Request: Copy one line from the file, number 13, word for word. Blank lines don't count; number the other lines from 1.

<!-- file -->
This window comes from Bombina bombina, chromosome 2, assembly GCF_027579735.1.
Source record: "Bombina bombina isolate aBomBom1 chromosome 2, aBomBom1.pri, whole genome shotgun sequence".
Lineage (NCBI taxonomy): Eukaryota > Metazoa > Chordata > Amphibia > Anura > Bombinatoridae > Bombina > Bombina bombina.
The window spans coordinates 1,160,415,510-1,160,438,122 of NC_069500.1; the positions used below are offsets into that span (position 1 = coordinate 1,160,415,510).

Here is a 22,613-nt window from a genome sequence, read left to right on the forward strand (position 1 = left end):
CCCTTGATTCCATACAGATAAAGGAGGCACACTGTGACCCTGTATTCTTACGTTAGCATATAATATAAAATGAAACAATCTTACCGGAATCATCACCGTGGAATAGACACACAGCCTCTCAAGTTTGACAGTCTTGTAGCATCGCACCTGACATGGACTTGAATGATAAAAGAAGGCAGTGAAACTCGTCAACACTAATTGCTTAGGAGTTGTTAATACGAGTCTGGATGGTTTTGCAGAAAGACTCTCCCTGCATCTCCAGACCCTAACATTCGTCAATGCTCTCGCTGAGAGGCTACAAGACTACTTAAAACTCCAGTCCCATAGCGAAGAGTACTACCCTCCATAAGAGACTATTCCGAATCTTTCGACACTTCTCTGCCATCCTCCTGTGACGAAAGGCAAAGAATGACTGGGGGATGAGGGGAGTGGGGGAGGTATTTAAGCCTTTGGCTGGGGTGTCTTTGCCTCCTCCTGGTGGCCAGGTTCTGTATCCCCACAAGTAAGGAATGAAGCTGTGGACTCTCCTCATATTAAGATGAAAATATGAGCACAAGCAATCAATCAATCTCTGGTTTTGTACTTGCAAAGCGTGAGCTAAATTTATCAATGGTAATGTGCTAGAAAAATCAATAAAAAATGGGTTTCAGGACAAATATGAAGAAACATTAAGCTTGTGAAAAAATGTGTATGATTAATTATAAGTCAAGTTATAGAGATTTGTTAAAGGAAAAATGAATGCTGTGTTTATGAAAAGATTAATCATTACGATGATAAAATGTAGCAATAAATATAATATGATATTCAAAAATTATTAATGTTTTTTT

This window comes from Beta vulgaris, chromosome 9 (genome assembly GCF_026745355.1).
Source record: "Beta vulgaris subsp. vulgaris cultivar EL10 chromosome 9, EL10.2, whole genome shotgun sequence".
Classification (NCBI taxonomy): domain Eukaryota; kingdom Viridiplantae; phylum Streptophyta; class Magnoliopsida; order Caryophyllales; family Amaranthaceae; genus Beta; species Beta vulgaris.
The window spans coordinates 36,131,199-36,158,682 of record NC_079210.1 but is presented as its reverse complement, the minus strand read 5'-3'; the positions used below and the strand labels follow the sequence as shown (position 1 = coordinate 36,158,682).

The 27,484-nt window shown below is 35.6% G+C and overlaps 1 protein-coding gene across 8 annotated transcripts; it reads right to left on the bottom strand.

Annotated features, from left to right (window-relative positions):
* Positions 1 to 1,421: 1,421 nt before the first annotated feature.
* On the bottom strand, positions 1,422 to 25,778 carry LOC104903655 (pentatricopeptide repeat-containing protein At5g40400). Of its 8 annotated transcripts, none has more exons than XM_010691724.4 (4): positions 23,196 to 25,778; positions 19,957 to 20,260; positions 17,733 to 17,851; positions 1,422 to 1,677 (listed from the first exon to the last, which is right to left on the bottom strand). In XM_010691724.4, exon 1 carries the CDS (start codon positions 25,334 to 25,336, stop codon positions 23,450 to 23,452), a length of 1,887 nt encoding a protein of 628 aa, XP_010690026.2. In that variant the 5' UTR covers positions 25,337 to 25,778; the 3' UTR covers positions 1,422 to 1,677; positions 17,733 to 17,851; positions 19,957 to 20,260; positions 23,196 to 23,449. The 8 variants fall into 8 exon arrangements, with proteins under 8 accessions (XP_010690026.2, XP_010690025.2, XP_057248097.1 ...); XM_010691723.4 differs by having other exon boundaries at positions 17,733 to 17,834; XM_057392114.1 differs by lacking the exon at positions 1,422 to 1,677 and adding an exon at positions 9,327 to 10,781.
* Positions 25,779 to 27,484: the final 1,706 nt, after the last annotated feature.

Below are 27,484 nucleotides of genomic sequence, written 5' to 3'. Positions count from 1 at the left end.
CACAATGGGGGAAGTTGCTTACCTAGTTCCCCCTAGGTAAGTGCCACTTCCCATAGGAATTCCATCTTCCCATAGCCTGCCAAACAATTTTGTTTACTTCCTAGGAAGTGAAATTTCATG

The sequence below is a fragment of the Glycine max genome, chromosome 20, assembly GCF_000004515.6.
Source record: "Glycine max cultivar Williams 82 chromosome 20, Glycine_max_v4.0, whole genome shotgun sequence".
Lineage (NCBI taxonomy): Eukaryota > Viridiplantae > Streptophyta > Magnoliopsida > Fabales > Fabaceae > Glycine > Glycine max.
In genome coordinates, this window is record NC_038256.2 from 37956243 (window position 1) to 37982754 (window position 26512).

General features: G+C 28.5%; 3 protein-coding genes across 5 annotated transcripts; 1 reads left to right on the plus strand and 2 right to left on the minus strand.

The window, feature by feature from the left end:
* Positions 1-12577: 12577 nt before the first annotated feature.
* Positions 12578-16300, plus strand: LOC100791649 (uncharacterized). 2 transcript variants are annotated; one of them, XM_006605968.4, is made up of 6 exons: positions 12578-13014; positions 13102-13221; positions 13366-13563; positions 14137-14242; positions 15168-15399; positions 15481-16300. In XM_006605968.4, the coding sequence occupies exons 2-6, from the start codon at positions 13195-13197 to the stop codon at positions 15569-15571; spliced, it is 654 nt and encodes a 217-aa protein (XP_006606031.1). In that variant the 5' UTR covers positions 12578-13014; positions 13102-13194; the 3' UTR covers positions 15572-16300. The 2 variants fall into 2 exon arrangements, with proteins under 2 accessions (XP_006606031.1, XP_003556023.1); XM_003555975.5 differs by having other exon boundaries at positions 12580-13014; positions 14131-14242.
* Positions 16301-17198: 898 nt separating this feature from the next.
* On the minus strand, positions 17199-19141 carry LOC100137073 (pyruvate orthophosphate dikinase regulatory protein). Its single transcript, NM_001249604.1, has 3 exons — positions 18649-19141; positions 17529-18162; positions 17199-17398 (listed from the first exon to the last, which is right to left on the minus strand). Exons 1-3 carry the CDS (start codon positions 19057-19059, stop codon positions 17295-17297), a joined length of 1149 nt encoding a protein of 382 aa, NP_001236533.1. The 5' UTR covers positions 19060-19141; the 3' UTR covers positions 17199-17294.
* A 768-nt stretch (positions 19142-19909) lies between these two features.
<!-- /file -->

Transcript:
* Positions 1 to 1,421: 1,421 nt before the first annotated feature.